With iOS 12, Apple subtly added a few changes to the operating system that allowed users to turn their AirPods into hearing aids, utilizing the Live Listen feature. It’s a pretty nifty feature that picks up the surrounding audio via the microphones present on the AirPods, enhances it, and delivers it through the speakers present on the AirPods. According to Apple, the feature is not just meant for the ones with hearing impairments and can also be used by people to listen to conversations in noisy surroundings.
Up until now, the Live Listen feature was used either used by people to listen to conversations in noisy surroundings or by people with hearing impairment. However, soon after a tweet went viral on Twitter, people started to look at the Live Listen feature as a way to eavesdrop on other people. In the tweet, the person has attached a screenshot of his device, explaining how the Live Listen feature can be used to eavesdrop on someone present in the room.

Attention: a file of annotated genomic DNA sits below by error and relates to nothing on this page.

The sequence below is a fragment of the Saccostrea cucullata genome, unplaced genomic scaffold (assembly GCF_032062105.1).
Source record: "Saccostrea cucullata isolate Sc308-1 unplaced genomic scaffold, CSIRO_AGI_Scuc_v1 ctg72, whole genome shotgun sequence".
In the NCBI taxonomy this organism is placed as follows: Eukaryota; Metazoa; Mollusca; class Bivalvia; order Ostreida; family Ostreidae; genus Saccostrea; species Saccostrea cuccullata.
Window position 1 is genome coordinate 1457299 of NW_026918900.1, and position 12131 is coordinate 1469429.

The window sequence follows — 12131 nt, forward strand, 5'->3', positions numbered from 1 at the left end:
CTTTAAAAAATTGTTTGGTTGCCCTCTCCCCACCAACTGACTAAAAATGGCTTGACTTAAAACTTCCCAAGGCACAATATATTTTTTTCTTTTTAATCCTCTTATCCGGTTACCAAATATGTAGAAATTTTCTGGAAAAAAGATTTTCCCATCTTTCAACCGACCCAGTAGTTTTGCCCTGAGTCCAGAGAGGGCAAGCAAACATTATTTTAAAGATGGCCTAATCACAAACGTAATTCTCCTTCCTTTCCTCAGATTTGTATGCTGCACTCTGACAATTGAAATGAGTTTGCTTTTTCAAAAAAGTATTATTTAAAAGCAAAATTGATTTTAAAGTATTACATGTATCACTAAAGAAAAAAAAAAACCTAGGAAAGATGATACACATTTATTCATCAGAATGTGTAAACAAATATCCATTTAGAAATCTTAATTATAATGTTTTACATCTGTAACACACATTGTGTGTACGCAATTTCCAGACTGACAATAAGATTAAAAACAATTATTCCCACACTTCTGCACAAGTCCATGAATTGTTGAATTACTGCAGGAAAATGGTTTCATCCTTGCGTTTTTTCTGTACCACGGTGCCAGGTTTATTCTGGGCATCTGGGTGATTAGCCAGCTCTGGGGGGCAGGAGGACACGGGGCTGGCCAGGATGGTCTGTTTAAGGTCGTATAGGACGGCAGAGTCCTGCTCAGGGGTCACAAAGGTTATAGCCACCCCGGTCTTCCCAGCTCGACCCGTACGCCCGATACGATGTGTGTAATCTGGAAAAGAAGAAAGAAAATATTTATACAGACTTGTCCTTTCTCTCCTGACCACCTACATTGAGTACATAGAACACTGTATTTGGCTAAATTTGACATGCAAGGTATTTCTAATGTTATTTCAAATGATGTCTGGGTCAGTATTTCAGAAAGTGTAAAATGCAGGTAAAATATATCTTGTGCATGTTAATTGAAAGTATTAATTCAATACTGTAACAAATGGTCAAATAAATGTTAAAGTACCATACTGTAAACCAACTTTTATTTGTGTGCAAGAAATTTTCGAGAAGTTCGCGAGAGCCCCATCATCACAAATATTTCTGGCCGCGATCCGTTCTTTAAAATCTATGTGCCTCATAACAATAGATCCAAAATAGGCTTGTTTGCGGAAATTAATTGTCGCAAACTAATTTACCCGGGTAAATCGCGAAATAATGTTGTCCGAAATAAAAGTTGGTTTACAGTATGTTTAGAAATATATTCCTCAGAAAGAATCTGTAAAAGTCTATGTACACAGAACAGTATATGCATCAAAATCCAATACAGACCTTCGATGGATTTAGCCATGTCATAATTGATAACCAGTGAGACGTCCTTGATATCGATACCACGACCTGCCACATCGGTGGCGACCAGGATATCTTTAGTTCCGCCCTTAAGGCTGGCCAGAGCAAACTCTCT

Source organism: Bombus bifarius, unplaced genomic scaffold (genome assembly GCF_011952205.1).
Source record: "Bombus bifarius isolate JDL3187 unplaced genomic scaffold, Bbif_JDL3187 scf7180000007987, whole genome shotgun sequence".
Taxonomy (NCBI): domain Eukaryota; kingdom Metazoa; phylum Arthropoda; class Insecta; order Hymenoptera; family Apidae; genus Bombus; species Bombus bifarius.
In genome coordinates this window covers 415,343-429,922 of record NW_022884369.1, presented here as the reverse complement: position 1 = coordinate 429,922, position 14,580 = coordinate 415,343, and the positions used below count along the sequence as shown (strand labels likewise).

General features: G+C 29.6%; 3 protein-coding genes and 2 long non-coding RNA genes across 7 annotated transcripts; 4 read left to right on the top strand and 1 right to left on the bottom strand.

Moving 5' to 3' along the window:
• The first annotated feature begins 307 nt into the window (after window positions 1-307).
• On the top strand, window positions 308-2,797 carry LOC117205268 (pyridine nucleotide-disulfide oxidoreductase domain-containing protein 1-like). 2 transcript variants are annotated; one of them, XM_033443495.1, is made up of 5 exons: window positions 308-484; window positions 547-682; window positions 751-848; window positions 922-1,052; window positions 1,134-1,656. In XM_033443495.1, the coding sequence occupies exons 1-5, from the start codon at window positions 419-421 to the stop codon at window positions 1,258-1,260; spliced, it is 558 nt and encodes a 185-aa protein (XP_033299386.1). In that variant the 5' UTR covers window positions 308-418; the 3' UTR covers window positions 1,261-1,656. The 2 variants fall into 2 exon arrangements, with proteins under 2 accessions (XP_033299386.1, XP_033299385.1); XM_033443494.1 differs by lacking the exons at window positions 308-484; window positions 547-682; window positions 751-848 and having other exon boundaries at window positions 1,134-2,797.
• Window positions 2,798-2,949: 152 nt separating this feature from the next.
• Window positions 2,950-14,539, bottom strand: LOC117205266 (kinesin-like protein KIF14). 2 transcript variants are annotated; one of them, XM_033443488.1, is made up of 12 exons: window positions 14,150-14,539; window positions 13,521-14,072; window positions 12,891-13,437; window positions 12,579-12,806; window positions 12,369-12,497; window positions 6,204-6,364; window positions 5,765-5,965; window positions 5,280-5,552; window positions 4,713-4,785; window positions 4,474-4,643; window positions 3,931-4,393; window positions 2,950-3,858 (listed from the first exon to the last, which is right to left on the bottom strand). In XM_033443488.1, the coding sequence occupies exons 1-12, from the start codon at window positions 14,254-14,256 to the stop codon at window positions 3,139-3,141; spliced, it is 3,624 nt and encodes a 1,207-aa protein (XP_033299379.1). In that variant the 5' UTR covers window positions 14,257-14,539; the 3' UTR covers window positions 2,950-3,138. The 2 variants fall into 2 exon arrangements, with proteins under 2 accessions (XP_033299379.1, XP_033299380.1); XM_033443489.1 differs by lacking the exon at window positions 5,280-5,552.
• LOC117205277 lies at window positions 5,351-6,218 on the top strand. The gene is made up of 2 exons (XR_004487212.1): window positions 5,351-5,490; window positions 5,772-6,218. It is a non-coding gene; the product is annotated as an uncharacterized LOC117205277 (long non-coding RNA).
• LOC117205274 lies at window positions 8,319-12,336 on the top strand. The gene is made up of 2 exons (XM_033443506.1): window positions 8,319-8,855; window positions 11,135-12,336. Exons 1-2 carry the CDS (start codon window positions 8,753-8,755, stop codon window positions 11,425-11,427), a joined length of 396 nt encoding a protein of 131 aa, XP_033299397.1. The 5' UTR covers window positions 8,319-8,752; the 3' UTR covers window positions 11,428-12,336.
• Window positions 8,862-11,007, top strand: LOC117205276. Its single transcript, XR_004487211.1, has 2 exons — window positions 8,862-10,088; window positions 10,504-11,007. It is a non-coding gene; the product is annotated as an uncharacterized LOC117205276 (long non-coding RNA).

If u have AirPods ?, u can press “Live Listen” to “On” and leave your phone in the room with someone and u can hear what they saying, thank me later? pic.twitter.com/fC6KYmqpB4
— coronado (@arnoldcrndo) January 9, 2019
Taking into consideration, some of the comments on the above-mentioned tweet and a few comments on the similar subject on Reddit, all that a user needs to do to use their AirPods for eavesdropping is, pair their AirPods with their iPhones and turn on the Live Listen mode. Once that’s done, they need to keep their iPhone (the one connected to the AirPods) at the location where they need to listen to the conversations. Now, when someone in the room engages in a conversation, the iPhone present in the room picks-up on the audio and sends it to the connected AirPods.
Using an accessibility feature like Live Listen, for anything apart from its intended purpose, doesn’t seem to be the right thing to do ethically or morally. And it’s something that Apple surely does not want its users to do. Considering how sincere the company is when it comes to user privacy, it would be worth looking out for their take on this issue.